The green iguana , also known as the American iguana, is a large, arboreal, mostly herbivorous species of
lizard of the genus Iguana. It is native to Central, South America, and the Caribbean. Usually, this animal
is simply called the iguana. The green iguana ranges over a large geographic area, from southern Brazil and
Paraguay as far north as Mexico and the Caribbean Islands. They have been introduced from South America to
Puerto Rico and are very common throughout the island, where they are colloquially known as "Gallina de palo"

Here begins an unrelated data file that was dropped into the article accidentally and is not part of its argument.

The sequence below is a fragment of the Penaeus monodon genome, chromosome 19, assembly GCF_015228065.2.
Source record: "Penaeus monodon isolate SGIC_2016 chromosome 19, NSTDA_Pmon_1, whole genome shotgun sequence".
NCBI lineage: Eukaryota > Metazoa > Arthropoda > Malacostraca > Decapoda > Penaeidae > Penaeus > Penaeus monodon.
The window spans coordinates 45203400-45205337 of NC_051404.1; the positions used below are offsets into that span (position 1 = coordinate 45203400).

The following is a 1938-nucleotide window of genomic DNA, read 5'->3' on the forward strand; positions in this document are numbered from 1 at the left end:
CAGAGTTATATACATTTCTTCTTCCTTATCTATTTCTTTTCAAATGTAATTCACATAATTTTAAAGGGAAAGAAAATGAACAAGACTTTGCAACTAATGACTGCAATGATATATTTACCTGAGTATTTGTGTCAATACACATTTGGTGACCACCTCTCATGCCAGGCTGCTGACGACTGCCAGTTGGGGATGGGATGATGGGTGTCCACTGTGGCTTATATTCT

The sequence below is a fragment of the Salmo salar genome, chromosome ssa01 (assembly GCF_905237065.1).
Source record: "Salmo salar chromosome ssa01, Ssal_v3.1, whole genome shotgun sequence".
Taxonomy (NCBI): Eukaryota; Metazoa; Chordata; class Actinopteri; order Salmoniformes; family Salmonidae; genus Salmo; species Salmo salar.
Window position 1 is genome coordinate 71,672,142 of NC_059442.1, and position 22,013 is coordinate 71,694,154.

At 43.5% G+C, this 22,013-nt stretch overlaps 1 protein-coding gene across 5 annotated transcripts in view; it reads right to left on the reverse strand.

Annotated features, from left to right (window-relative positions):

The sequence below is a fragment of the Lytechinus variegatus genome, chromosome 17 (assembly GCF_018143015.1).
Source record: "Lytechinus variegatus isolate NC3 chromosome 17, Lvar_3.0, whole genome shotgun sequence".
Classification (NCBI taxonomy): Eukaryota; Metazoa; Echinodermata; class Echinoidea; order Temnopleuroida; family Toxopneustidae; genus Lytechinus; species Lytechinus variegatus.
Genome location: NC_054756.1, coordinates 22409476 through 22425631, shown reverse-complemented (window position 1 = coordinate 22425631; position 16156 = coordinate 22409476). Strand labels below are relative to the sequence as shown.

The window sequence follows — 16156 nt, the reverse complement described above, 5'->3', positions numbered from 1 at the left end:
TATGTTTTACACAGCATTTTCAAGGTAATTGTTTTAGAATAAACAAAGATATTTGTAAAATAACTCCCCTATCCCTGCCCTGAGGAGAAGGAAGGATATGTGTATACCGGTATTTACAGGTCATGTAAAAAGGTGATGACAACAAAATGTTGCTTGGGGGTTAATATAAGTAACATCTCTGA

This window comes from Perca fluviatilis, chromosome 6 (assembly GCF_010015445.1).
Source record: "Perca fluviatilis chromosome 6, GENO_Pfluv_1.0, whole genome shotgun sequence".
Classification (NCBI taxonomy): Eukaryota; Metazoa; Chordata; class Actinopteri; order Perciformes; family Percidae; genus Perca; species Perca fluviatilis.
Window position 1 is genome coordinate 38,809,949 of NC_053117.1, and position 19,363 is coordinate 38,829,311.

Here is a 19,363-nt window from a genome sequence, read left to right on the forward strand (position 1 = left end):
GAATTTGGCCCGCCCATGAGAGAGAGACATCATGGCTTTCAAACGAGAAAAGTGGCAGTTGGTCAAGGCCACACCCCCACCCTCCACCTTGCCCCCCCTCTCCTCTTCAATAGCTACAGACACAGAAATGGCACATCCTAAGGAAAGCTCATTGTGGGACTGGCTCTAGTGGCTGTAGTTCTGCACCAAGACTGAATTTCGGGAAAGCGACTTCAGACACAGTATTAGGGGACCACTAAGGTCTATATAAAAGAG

and considered an invasive species; in the United States feral populations also exist in South Florida
(including the Florida Keys), Hawaii, the U.S. Virgin Islands and the Rio Grande Valley of Texas.
An herbivore, it has adapted significantly with regard to locomotion and osmoregulation as a result of its
diet. It grows to 1.5 meters (4.9 ft) in length from head to tail, although a few specimens have grown more
than 2 metres (6.6 ft) with bodyweights upward of 20 pounds (9.1 kg).
Commonly found in captivity as a pet due to its calm disposition and bright colors, it can be very demanding
to care for properly. Space requirements and the need for special lighting and heat can prove challenging to
an amateur hobbyist.
Distribution and habitat
Bolivia and the Caribbean; specifically Grenada, Curaçao, Trinidad and Tobago, St. Lucia, St. Vincent, and